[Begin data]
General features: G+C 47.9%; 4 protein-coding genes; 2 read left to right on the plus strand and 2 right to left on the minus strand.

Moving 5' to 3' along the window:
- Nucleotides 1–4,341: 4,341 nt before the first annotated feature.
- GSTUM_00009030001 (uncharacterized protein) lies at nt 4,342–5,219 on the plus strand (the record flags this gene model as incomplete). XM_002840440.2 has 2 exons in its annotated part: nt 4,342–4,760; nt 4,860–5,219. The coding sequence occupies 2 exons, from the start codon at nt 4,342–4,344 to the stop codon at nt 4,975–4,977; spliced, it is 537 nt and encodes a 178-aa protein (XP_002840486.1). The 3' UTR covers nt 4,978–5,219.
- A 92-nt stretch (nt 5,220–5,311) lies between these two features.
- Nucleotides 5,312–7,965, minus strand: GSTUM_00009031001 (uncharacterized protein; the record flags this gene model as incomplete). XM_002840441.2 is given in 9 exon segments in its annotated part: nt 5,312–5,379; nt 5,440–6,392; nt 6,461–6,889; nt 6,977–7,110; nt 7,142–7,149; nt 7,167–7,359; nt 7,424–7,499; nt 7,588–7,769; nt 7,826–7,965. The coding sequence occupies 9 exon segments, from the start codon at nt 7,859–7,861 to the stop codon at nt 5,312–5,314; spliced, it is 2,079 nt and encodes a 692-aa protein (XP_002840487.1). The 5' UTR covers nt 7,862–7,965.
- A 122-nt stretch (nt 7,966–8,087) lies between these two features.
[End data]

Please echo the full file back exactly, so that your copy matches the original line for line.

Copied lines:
General features: G+C 47.9%; 4 protein-coding genes; 2 read left to right on the plus strand and 2 right to left on the minus strand.

Moving 5' to 3' along the window:
- Nucleotides 1–4,341: 4,341 nt before the first annotated feature.
- GSTUM_00009030001 (uncharacterized protein) lies at nt 4,342–5,219 on the plus strand (the record flags this gene model as incomplete). XM_002840440.2 has 2 exons in its annotated part: nt 4,342–4,760; nt 4,860–5,219. The coding sequence occupies 2 exons, from the start codon at nt 4,342–4,344 to the stop codon at nt 4,975–4,977; spliced, it is 537 nt and encodes a 178-aa protein (XP_002840486.1). The 3' UTR covers nt 4,978–5,219.
- A 92-nt stretch (nt 5,220–5,311) lies between these two features.
- Nucleotides 5,312–7,965, minus strand: GSTUM_00009031001 (uncharacterized protein; the record flags this gene model as incomplete). XM_002840441.2 is given in 9 exon segments in its annotated part: nt 5,312–5,379; nt 5,440–6,392; nt 6,461–6,889; nt 6,977–7,110; nt 7,142–7,149; nt 7,167–7,359; nt 7,424–7,499; nt 7,588–7,769; nt 7,826–7,965. The coding sequence occupies 9 exon segments, from the start codon at nt 7,859–7,861 to the stop codon at nt 5,312–5,314; spliced, it is 2,079 nt and encodes a 692-aa protein (XP_002840487.1). The 5' UTR covers nt 7,862–7,965.
- A 122-nt stretch (nt 7,966–8,087) lies between these two features.